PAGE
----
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Anti-Europeanism and Europhobia are political terms used in a variety of contexts, implying sentiment or policies in opposition to Europe.
In the context of racial or ethno-nationalist politics, this may refer to the culture or peoples of Europe (c.f. anti-white sentiment in the United States); In the shorthand of "Europe" standing for the European Union or European integration, it may refer to Euroscepticism, criticism of policies of European governments or the European Union. In the context of United States foreign policy, it may refer to the geopolitical divide between "transatlantic", "transpacific" and "hemispheric" (pan-American) relations.The nominal antonyms would be pro-Europeanism or Europhilia.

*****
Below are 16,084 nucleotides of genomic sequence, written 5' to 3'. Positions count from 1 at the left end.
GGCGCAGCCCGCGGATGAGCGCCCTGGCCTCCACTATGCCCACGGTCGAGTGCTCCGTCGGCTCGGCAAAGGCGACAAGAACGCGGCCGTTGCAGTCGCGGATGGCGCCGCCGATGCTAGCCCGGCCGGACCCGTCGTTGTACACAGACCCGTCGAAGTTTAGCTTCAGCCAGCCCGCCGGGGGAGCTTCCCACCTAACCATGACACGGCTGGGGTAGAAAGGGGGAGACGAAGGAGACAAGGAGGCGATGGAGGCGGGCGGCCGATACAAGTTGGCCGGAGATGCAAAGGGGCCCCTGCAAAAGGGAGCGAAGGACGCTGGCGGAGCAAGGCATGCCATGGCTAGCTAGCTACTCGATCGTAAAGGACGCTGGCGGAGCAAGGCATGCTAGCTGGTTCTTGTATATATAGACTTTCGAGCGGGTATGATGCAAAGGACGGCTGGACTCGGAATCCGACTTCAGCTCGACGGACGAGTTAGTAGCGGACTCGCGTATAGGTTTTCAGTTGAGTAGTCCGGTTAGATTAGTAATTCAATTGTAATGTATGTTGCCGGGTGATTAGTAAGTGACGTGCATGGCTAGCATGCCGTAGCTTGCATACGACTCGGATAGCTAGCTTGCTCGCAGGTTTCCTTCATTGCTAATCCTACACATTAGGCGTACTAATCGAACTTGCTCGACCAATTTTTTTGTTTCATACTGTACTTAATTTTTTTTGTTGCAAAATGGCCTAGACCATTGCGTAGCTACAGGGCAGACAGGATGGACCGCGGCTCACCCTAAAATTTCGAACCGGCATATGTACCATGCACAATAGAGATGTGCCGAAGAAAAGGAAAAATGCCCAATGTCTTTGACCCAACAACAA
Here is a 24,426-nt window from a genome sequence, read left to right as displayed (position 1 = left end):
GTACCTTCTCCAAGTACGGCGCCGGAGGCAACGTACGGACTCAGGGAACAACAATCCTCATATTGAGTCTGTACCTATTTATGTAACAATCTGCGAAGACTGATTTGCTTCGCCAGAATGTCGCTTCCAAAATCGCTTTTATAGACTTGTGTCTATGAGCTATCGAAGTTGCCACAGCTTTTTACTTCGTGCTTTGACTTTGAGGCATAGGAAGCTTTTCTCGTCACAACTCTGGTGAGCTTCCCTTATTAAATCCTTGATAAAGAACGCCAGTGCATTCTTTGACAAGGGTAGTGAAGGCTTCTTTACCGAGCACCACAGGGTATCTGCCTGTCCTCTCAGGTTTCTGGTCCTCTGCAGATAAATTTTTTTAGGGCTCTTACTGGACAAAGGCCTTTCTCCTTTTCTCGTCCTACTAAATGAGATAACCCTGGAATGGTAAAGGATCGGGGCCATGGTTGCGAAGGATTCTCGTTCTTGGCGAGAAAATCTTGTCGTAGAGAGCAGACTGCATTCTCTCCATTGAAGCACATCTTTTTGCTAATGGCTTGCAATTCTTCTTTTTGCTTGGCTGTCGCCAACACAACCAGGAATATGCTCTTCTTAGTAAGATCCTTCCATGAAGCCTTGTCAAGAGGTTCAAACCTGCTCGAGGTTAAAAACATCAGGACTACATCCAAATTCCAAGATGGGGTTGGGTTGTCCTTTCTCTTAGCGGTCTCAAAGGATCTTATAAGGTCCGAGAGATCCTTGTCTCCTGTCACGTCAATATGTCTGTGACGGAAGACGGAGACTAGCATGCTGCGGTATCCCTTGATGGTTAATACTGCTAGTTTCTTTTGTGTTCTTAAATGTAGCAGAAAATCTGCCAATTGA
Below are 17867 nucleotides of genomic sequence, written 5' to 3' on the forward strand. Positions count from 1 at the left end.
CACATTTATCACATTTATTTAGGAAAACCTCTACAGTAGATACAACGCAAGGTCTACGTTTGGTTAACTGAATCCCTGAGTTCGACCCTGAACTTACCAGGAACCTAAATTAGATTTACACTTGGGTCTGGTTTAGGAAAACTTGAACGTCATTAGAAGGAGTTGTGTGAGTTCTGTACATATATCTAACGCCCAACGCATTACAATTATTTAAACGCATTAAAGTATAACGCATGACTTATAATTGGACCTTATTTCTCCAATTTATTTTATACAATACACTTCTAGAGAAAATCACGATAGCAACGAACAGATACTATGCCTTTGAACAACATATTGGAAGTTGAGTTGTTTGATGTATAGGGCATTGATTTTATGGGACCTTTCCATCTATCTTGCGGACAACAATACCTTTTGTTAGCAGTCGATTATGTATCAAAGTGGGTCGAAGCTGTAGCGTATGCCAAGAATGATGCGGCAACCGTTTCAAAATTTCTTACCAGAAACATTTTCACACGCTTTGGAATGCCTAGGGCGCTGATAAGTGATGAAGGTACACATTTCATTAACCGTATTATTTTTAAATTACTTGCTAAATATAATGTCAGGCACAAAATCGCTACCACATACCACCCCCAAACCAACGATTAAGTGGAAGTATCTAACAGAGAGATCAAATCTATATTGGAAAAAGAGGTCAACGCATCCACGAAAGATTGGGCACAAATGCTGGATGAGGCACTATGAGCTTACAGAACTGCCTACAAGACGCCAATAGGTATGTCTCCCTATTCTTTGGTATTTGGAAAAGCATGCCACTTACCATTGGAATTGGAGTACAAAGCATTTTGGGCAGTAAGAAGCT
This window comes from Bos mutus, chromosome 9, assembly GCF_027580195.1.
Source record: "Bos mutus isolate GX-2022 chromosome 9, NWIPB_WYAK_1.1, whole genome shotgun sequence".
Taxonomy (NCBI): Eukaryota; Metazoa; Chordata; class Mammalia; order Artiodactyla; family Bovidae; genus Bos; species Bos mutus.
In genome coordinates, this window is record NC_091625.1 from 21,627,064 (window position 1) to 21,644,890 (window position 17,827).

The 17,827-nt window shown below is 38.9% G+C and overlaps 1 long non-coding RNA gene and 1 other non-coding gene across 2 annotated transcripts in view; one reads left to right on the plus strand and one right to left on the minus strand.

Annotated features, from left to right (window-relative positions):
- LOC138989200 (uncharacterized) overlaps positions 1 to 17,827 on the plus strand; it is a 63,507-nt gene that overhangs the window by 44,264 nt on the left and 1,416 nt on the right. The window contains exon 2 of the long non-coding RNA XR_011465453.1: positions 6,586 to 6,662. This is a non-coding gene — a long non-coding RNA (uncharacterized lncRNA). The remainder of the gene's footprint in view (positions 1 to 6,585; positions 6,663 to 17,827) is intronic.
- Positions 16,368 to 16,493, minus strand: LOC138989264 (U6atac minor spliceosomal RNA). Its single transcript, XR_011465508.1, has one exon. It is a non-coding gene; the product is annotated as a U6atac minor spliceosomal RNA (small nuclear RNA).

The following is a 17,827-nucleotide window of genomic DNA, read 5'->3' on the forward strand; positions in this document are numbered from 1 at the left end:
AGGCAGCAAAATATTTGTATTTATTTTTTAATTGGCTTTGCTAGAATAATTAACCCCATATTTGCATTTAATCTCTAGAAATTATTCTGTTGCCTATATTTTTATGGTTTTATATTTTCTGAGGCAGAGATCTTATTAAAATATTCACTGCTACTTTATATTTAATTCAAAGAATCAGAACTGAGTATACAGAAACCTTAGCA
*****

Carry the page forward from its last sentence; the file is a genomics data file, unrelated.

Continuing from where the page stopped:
"Europhobia" is used of British attitudes towards the Continent, either in the context of anti-German sentiment or of anti-Catholicism,or, more recently, of Euroscepticism in the United Kingdom.
American exceptionalism in the United States has long led to criticism of European domestic policy (such as the size of the welfare state in European countries) and foreign policy (such as European countries that did not support the US led 2003 invasion of Iraq). The ideological split between reverence for European refinery and classics and an emerging anti-French and anti-European sentiment played already a role between John Adams, Alexander Hamilton and their fellow Federalists, and Thomas Jefferson and other Democratic-Republicans urging closer ties.